A more circular economy could reduce global levels of raw material extraction by 10% by 2030, a new study suggests.It could also drive a slight increase in overall employment levels, but the types of jobs available would change significantly, moving away from low-and medium-skilled work in the manufacturing and mining sectors and opening upmore opportunities for medium-and high-skilled jobs in the service sector.
Momentum is gathering in society’s move towards a circular economy, which promotes the design of long-lasting, resource-efficient goods that can be repaired, reused and recycled. Recyclable and recycled materials are increasinglyintegrated into new products, for instance, in the automobile industry, and more companies are offering product rental or sharing services (printer companies selling printing services instead of printers themselves, for example).
A circular economy brings major changes in production and consumption that may have far-reaching effects on both the economy and the environment. While there are still many behavioural and policy barriers to overcome before a circular economy can be fully realised, new research explores whether averting environmental catastrophe via this type of economic system could also deliver sustained growth and jobs.
The researchers predicted the potential material extraction and employment impacts of 200 product groups (representing 163 industries) for the year 2030. They used a modelling method called multiregional input-output (MRIO) analysis to track environmental and economic impacts along each step of a product’s supply chain using data from EXIOBASE. This database provides production and consumption data for product groups across 44 countries and five global regions. It includes indicators for material requirements and employment per gender and skill level (covering six types of labour: maleand female in high-, medium-, and low-skilled work).
They made three key assumptions about this future circular economy:
- The market share of secondary (recycled material) industries in every country will rise to 65% by 2030, with a corresponding reduction in primary (raw material) industries to 35%. This statistic mirrors the current situation, where industries for raw materials, such as metal ores, have an average share of about 65%
- Goods will be designed and manufactured to be more durable,in order to reduce the overall amount of materials consumed through product replacement. As such, there will be an annual 1% increase in material efficiency across all product groups.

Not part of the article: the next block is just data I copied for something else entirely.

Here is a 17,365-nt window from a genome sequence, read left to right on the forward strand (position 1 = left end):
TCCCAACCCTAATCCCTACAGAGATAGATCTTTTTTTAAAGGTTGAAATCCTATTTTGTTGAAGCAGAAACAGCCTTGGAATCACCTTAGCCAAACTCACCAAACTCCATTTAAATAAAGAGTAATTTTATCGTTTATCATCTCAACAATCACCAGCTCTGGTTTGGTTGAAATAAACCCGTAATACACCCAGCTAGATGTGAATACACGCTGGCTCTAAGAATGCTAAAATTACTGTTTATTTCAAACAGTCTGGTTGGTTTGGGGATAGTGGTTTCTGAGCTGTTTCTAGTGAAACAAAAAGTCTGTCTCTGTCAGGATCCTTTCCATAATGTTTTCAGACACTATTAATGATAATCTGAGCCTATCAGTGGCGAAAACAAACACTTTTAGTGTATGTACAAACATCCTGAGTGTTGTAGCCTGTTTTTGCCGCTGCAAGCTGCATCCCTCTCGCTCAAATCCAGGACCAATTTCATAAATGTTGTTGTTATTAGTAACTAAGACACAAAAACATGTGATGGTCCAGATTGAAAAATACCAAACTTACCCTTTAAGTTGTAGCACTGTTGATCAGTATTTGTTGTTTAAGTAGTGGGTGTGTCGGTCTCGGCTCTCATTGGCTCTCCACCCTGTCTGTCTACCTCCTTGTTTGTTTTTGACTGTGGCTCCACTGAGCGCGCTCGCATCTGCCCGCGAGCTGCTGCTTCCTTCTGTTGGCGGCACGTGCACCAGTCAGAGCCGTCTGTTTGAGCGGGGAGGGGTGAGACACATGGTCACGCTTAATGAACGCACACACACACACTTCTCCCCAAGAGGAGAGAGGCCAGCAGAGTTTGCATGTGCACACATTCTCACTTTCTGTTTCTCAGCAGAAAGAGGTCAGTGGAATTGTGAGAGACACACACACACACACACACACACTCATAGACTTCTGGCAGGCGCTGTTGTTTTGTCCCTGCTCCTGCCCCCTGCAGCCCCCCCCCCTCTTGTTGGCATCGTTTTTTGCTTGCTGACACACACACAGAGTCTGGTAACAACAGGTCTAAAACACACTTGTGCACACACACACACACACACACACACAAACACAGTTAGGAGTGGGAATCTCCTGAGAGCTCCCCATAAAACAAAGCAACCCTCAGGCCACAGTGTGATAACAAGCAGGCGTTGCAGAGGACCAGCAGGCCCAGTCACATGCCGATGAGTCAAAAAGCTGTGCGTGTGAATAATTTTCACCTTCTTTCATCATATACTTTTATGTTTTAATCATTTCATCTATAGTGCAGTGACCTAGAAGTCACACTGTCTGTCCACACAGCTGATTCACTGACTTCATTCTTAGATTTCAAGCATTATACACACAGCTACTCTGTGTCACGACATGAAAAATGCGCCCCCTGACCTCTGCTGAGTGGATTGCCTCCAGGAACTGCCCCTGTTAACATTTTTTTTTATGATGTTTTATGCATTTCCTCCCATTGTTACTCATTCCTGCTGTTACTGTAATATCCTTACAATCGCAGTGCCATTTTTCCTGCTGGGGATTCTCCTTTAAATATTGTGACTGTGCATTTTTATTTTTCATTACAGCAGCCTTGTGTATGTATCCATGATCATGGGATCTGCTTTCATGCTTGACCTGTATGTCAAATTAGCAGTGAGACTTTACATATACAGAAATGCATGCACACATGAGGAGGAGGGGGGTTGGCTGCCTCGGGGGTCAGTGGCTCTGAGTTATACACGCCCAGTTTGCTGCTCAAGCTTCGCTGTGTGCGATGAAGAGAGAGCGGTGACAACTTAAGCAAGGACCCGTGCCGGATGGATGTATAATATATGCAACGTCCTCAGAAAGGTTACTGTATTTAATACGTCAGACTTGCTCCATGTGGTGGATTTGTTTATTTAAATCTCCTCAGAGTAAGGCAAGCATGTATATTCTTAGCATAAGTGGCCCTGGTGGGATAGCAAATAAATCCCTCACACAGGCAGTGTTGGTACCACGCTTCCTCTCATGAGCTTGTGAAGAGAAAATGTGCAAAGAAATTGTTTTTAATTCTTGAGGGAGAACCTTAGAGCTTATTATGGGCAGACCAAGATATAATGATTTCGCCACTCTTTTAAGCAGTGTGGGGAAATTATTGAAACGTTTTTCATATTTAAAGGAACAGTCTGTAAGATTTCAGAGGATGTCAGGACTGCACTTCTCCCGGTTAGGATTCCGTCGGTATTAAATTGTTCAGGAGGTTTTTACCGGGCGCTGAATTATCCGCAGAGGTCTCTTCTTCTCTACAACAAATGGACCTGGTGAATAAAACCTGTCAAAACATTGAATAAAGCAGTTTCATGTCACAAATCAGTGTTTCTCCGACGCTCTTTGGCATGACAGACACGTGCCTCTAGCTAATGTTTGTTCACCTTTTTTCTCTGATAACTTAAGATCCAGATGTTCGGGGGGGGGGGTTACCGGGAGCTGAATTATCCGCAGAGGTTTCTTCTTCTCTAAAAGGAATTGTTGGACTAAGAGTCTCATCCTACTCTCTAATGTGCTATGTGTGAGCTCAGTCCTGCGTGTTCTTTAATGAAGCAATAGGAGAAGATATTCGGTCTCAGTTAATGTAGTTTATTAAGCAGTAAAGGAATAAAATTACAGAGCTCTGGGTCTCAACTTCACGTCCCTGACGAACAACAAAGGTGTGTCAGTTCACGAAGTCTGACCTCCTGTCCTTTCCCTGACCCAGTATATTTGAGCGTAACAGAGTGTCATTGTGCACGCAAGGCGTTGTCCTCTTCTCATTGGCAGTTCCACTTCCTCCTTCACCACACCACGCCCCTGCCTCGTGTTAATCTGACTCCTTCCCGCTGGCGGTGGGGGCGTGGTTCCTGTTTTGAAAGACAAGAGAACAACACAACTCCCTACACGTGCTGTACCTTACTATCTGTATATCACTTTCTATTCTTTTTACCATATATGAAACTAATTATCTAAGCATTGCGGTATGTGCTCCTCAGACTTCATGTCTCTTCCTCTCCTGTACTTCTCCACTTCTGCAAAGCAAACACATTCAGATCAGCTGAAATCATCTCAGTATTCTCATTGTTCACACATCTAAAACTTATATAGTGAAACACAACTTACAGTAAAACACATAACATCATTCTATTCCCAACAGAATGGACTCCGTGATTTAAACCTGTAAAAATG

- There will be more repairing, re-using and sharing of goods. This will require a larger service sector, and lead to a 1% drop in demand for machinery goods each year.
The researchers describe this scenario as a ‘stylised extreme’, but suggest it helps provide a first insight into some of the possible implications of a circular economy.
The results of their analysis suggest that about 10% less raw material would be extracted in 2030 worldwide1, compared to levels under a business-as-usual scenario for the same year. The figures vary by material —for example, a 27% drop in metal extraction is predicted, an 8% cut in forestry products and a drop of about7% in non-metallic minerals.
In most countries, the scenario presented in the study promotes employment and the model shows a small increase in overall employment levels around 3% higher than under business-as-usual circumstances. However, the results reveal big shifts in future employment patterns —shifts away from mining and manufacturing and towards service industries such as repairing and renting.
This employment shift is likely to benefit women in particular, who are more likely to work in medium-to-high-skilled service sector roles. There will be a corresponding drop in low-to-medium-skilled jobs typically occupied by men, especially in Asian economies, where a large number of low-skilled jobs in manufacturing are located. These results suggest that it will be necessary to retrain workers in order to create a skilled workforce able to take on the challenges of a circular economy.
The researchers say that their study helps reveal some of the potential global co-benefits —as well as the costs —of a circular economy. For more precise results, the researchers say that better data are needed, as is a better understanding of economic development in the global south, where significant amounts of materials are extracted.